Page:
The state economy of western Washington has been driven for a long time by companies which build complex systems from cellular network to airplanes.


Amazon’s growth into a force to be reckoned with in the tech space through AWS, and Microsoft deciding to aggressively compete in the cloud space have only added to the list of specialties Seattle has to offer. Between 2013 and 2016, the labor force in Washington rose by 7.2 percent as per state data. The workers employed in roles important for cloud computing including network architects, computer system analysts, software application developers, etc. grew by 26 percent.

Corey Sanders, an engineer at Microsoft, said that this is one aspect of pride for the city. He had a unique view of the cloud-computing boom from his apartment in Seattle. His windows looked over the new Amazon campus towers. They house thousands of engineers who have helped Amazon became the leader in renting data storage and computing power.


In the meantime, he worked together with his team on an important part of their challenge to Amazon. He said that it was daunting when he joined the team which was building Azure. He said that they did have a massive competitor.

Google is a large player in this area too with offices for engineering nearby in Kirkland and in Seattle too. It is constructing a campus within a few blocks of Amazon’s headquarters.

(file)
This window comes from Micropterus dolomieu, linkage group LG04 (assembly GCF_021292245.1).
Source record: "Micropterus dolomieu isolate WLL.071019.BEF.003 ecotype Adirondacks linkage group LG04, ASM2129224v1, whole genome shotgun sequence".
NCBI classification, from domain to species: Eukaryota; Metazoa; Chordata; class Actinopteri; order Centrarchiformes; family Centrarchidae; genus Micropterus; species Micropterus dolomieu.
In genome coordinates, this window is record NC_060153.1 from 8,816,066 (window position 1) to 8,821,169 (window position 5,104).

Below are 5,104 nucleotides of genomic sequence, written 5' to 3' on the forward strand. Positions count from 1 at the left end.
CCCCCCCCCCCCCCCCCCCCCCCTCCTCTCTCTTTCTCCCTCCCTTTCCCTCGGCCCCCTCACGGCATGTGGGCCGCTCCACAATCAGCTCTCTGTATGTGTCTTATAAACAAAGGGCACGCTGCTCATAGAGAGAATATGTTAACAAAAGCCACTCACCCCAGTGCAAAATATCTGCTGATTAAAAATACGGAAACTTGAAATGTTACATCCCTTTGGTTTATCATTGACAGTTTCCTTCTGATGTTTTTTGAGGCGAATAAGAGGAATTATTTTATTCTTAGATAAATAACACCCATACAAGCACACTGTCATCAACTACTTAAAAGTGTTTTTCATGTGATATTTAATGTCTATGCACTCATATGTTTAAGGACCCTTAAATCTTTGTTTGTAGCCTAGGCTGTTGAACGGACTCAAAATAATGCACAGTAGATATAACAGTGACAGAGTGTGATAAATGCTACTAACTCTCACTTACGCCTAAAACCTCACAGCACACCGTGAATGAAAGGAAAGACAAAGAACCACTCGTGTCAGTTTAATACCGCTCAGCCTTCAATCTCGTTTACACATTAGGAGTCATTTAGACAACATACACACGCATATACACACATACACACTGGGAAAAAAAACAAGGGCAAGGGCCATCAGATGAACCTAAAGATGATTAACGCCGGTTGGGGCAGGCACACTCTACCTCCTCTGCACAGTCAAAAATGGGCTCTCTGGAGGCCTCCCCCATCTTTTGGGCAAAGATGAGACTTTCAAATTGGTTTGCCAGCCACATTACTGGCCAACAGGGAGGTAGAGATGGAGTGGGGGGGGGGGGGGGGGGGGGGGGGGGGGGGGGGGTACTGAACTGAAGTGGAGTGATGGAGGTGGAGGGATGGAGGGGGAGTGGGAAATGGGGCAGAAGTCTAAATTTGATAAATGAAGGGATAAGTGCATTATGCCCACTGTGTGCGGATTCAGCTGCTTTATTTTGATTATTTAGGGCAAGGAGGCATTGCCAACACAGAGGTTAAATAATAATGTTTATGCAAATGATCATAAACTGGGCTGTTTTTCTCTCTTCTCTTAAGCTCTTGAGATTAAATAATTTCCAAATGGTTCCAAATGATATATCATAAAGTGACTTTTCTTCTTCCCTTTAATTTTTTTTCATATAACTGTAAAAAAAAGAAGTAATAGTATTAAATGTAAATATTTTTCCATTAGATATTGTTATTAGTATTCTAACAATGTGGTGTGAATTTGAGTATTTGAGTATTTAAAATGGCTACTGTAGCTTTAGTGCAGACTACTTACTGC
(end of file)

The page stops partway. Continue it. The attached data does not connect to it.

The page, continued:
Facebook has also put the finishing touches on its larger engineering outpost in Seattle, and is already planning an expansion once more.

There are tons of cloud-focused Silicon Valley startups and transplants clustered in the area. But as is the case with all booms, there is a downside as well.


The pressures of a technology-fueled, roaring local economy have created a crisis in terms of housing affordability. Homelessness is rising, and new buildings are going up with the cost of living to change the character of the city dramatically.

For the people who have the correct technical skills in-demand, Seattle provides an opportunity for a second act. Deepak Patil, who had spent around 16 years working at Microsoft, joined Oracle in January as the company had gone on a massive hiring spree to help create a cloud platform of its own.

Patil said that we are currently right in the center of one of the biggest evolutions of modern civilization and Seattle is right at the center of the revolution.

Manuel Medina is one of the entrepreneurs who used both Amazon and Microsoft to help him train. He had gone to Seattle after graduating in 2003 from Harvard business school and joined a team which had later on joined up with Amazon Web Services. He says that this company turned into his second MBA.

A couple of years after that, he switched to Microsoft and was an important player in video gaming, MSN, and mobile for them. He is now running Outreach, a small startup in Seattle which makes cloud-based tools for many sales’ professionals. The entire service has been built using Amazon Web Services and nothing else. Around 2/3 of the engineering staff at Outreach have joined from Amazon much to the chagrin of Amazon! They are still looking to hire more people too and that is always good during a slow period which will soon end in 2017 though but that is another story.


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